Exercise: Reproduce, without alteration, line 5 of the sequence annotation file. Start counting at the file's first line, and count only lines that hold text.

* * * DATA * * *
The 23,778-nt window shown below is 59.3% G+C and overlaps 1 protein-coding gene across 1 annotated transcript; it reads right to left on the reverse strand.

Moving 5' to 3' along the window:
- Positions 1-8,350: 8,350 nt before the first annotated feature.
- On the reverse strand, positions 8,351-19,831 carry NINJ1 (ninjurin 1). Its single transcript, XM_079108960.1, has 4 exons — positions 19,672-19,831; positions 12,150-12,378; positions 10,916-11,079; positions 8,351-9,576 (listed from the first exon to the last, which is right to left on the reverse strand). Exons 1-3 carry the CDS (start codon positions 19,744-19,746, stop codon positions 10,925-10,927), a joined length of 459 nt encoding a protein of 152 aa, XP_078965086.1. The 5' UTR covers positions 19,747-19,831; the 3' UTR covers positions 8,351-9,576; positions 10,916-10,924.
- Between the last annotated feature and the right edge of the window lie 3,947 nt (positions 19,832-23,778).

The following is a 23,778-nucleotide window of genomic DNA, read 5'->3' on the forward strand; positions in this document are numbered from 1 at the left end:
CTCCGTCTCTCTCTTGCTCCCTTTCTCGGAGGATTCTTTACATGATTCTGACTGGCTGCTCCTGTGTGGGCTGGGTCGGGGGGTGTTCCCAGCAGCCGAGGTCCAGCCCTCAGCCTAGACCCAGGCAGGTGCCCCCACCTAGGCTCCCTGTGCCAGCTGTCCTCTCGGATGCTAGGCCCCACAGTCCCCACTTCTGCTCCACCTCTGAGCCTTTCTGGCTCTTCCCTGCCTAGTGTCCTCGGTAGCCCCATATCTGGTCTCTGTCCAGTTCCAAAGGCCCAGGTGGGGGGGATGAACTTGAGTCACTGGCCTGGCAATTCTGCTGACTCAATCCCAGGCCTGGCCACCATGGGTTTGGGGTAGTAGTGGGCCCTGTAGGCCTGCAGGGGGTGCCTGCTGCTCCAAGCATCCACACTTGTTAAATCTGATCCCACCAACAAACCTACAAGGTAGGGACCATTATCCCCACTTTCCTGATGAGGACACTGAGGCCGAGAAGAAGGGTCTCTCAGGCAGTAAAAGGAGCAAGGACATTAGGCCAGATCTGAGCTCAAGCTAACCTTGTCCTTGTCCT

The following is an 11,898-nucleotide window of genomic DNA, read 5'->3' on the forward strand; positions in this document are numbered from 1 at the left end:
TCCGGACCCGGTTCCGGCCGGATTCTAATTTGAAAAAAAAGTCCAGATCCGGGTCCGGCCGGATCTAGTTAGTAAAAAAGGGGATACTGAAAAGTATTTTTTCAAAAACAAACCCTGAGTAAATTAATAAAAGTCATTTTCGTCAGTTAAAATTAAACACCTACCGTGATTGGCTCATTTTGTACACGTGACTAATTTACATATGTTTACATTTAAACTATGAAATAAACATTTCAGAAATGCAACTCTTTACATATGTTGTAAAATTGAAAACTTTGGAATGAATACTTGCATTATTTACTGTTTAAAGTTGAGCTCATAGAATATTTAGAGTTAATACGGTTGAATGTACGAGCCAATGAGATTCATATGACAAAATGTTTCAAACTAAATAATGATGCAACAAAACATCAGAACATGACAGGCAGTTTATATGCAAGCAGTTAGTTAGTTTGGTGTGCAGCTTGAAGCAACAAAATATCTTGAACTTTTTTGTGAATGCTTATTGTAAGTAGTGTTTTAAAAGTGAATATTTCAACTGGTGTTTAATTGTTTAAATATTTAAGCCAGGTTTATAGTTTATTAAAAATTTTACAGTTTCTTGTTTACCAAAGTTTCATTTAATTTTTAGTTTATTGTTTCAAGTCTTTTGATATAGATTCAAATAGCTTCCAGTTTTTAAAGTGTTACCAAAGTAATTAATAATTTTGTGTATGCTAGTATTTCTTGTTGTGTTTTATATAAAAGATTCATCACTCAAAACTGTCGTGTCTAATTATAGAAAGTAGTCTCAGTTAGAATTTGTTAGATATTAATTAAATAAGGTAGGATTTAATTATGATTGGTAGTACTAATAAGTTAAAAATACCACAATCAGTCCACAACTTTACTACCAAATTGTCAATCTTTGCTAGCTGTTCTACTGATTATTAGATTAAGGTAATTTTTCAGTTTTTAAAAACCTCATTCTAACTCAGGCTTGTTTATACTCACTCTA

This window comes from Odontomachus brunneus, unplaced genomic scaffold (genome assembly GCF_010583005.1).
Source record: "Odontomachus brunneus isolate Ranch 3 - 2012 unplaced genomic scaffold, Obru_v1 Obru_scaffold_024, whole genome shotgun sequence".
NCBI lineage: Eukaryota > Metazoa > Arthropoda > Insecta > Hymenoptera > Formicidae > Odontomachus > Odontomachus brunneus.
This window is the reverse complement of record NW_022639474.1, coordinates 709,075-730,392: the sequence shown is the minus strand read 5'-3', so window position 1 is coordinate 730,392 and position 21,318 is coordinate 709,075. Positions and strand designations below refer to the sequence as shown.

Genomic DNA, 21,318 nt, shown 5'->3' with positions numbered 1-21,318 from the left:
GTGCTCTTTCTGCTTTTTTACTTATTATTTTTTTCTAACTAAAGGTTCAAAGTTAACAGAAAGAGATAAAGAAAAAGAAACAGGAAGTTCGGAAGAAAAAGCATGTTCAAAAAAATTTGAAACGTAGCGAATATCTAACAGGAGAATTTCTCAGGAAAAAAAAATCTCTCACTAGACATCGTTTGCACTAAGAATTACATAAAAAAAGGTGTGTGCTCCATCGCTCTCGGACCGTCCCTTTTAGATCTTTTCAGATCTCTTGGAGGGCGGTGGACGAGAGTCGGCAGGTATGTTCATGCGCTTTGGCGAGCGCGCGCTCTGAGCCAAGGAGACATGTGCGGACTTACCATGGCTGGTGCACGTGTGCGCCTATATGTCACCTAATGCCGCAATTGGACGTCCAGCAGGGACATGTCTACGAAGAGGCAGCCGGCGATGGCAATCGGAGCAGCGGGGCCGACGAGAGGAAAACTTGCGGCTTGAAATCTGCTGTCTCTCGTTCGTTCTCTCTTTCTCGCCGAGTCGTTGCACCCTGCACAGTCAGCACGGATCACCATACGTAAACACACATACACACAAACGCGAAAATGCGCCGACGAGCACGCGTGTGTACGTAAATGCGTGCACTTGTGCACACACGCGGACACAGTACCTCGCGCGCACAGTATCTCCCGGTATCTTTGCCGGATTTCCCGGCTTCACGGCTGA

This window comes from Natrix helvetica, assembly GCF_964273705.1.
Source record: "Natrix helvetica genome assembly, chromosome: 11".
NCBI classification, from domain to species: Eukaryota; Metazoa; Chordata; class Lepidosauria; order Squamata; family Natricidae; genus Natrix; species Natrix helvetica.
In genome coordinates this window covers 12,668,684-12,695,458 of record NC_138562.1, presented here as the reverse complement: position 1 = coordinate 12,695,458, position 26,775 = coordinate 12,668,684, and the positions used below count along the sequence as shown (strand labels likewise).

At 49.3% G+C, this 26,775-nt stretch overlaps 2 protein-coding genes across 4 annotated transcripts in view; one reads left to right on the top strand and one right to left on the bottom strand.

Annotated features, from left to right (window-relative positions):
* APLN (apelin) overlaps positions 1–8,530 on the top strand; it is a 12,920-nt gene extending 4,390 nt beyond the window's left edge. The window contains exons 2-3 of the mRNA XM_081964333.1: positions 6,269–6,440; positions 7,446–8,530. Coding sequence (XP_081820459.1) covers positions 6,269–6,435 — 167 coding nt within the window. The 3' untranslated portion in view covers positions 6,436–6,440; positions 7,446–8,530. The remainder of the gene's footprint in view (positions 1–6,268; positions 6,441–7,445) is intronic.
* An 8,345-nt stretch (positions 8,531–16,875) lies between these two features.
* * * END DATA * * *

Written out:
- Between the last annotated feature and the right edge of the window lie 3,947 nt (positions 19,832-23,778).